]. Also, de Castro et al., using Multiple Indicator Cluster Surveys in 26 countries, report that adolescents aged 10–17 years with functional disabilities and coexisting mental health problems were significantly more likely to present with symptoms of depression and anxiety than their peers [
      • De Castro F.
      • Cappa C.
      • Madans J.
      Anxiety and depression symptoms among adolescents in 26 low- and middle-income countries: Prevalence and association with functional difficulties.
      ]. These analyses of large datasets enable communities to identify special adolescent subpopulations where young people with disabilities may not be identified with mental health disorders.
      Van den Broek et al. provides a unique and important contribution to this supplement with its focus on expanding the workforce through the development of community-based approaches [
      • van den Broek M.
      • Hegazi L.
      • Ghazal N.
      • et al.
      Accuracy of a proactive case detection tool for internalizing and externalizing problems among children and adolescents.
      ]. With the high prevalence of mental health issues and the lack of mental health professionals, we need new options. Van den Broek et al. present results evaluating the accuracy of a modified Community Case Detection Tool implemented by community gatekeepers (teachers and community workers) to detect children and adolescents with significant mental health needs and encourage their families to seek help. Their results demonstrate that community gatekeepers using the Community Case Detection Tool are a promising strategy to bring care to a broader range of young people. It will be helpful to take this intervention to scale in different communities to identify the opportunities and limitations to this approach.
      The final three articles emphasize the importance of adolescent engagement in the design, implementation, and monitoring of the policies, services, and programs that affect their lives. Pavarini et al. reports on a survey assessing young people's aspirations for engagement and their perspectives on their roles in improving mental health services, the support they would need to enable them to make a difference, and the barriers they face [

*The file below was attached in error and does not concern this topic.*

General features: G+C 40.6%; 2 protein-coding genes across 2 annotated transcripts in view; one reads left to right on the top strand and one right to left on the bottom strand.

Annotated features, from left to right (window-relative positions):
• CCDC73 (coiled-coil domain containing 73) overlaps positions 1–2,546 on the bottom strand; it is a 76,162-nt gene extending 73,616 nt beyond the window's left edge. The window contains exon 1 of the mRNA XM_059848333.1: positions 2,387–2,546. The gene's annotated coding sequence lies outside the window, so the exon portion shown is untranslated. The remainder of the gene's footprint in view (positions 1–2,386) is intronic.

• Pavarini G.
      • Booysen C.
      • Jain T.
      • et al.
      Agents of change for mental health: A survey of young people’s aspirations for participation across five low- and middle-income countries.
      ]. The study reaffirms the value of peer-to-peer programs in schools and community settings and the need for mental health awareness programs that help young people understand mental health. This understanding would prepare them to be effective advocates for in mental health initiatives. El Omrani et al. and van der Westhuizen et al. underscore the value of ensuring that young people can be “equal stakeholders” in mental health responses, the need to ensure diversity in youth representation, and the value of qualitative analyses of focus groups to hear their voices [
      • El Omrani O.
      • Carmen V.A.
      • Bionat J.F.
      • et al.
      COVID-19, mental Health, and young people’s engagement.
      ,
      • van der Westhuizen C.
      • Carvajal-Velez L.
      • de Carvalho Eriksson C.
      • et al.
      Implications for mental health promotion and prevention interventions: Findings from adolescent focus group discussions in Belize, Kazakhstan, and South Africa.
      ].
      Taken together, the articles in this important supplement highlight four areas of future action. Kabiru and Blum summarize these four areas for future efforts to improve mental health measurement throughout the world [
      • Kabiru C.
      • Blum R.W.
      Strengthening the measurement of adolescents’ mental health at the population level.
      ].
      First, significant financial and human resources are needed to enhance the availability of valid, reliable, and comparable data on adolescent mental health.
      Second, efforts are needed to strengthen local capacity to generate, analyze, and use rigorous, disaggregated data on adolescent mental health conditions. Strengthened local capacity for adolescent mental health research ensures that research responds to local needs.
      Third, there is need to expand surveys that capture adolescents across the entire second decade of life and to include youth through the age of 24 years. Attention needs to be paid to especially vulnerable young people: those who are out of school, homeless, incarcerated, engaged with very high-risk behaviors such as commercial sex, and those with disabilities.
      Fourth, parents and other adult gatekeepers need to be fully engaged and understand that many mental health problems are the result of the environments and contexts in which young people live, including violence, abuse, gender inequality, interpersonal violence, and extreme poverty.
      In conclusion, these articles with their recommendations provide a blueprint for immediate action. We need to move forward with the data that we have in hand because adolescents, young adults, and families are waiting for us to provide the guidance to them.

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        The measurement of mental health problems among adolescents and young adults throughout the world.